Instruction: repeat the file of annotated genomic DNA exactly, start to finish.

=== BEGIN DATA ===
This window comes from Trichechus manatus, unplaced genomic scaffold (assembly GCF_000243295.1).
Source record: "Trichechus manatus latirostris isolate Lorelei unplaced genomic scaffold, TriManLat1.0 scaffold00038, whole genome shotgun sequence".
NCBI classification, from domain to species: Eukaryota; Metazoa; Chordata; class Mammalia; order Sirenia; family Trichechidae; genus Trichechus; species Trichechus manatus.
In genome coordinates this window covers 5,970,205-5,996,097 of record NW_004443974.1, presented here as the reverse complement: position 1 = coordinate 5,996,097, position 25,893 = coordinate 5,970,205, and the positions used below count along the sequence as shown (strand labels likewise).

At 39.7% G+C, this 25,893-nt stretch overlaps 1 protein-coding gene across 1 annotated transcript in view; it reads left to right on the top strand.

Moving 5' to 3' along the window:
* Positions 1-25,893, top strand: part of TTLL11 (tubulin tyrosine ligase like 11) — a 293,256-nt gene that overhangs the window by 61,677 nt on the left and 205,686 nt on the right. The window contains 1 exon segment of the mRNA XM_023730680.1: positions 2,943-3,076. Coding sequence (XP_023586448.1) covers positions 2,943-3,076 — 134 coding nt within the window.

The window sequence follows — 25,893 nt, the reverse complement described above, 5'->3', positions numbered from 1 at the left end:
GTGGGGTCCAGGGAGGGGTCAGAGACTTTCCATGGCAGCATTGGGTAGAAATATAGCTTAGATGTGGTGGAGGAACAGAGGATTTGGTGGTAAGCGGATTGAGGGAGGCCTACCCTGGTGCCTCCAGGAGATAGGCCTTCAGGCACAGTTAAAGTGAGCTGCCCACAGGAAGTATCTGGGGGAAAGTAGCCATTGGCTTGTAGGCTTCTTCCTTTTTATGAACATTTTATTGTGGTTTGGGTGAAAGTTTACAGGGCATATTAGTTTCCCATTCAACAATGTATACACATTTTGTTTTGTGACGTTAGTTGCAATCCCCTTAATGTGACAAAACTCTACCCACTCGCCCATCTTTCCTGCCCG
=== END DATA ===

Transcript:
This window comes from Trichechus manatus, unplaced genomic scaffold (assembly GCF_000243295.1).
Source record: "Trichechus manatus latirostris isolate Lorelei unplaced genomic scaffold, TriManLat1.0 scaffold00038, whole genome shotgun sequence".
NCBI classification, from domain to species: Eukaryota; Metazoa; Chordata; class Mammalia; order Sirenia; family Trichechidae; genus Trichechus; species Trichechus manatus.
In genome coordinates this window covers 5,970,205-5,996,097 of record NW_004443974.1, presented here as the reverse complement: position 1 = coordinate 5,996,097, position 25,893 = coordinate 5,970,205, and the positions used below count along the sequence as shown (strand labels likewise).

At 39.7% G+C, this 25,893-nt stretch overlaps 1 protein-coding gene across 1 annotated transcript in view; it reads left to right on the top strand.

Moving 5' to 3' along the window:
* Positions 1-25,893, top strand: part of TTLL11 (tubulin tyrosine ligase like 11) — a 293,256-nt gene that overhangs the window by 61,677 nt on the left and 205,686 nt on the right. The window contains 1 exon segment of the mRNA XM_023730680.1: positions 2,943-3,076. Coding sequence (XP_023586448.1) covers positions 2,943-3,076 — 134 coding nt within the window.

The window sequence follows — 25,893 nt, the reverse complement described above, 5'->3', positions numbered from 1 at the left end:
GTGGGGTCCAGGGAGGGGTCAGAGACTTTCCATGGCAGCATTGGGTAGAAATATAGCTTAGATGTGGTGGAGGAACAGAGGATTTGGTGGTAAGCGGATTGAGGGAGGCCTACCCTGGTGCCTCCAGGAGATAGGCCTTCAGGCACAGTTAAAGTGAGCTGCCCACAGGAAGTATCTGGGGGAAAGTAGCCATTGGCTTGTAGGCTTCTTCCTTTTTATGAACATTTTATTGTGGTTTGGGTGAAAGTTTACAGGGCATATTAGTTTCCCATTCAACAATGTATACACATTTTGTTTTGTGACGTTAGTTGCAATCCCCTTAATGTGACAAAACTCTACCCACTCGCCCATCTTTCCTGCCCG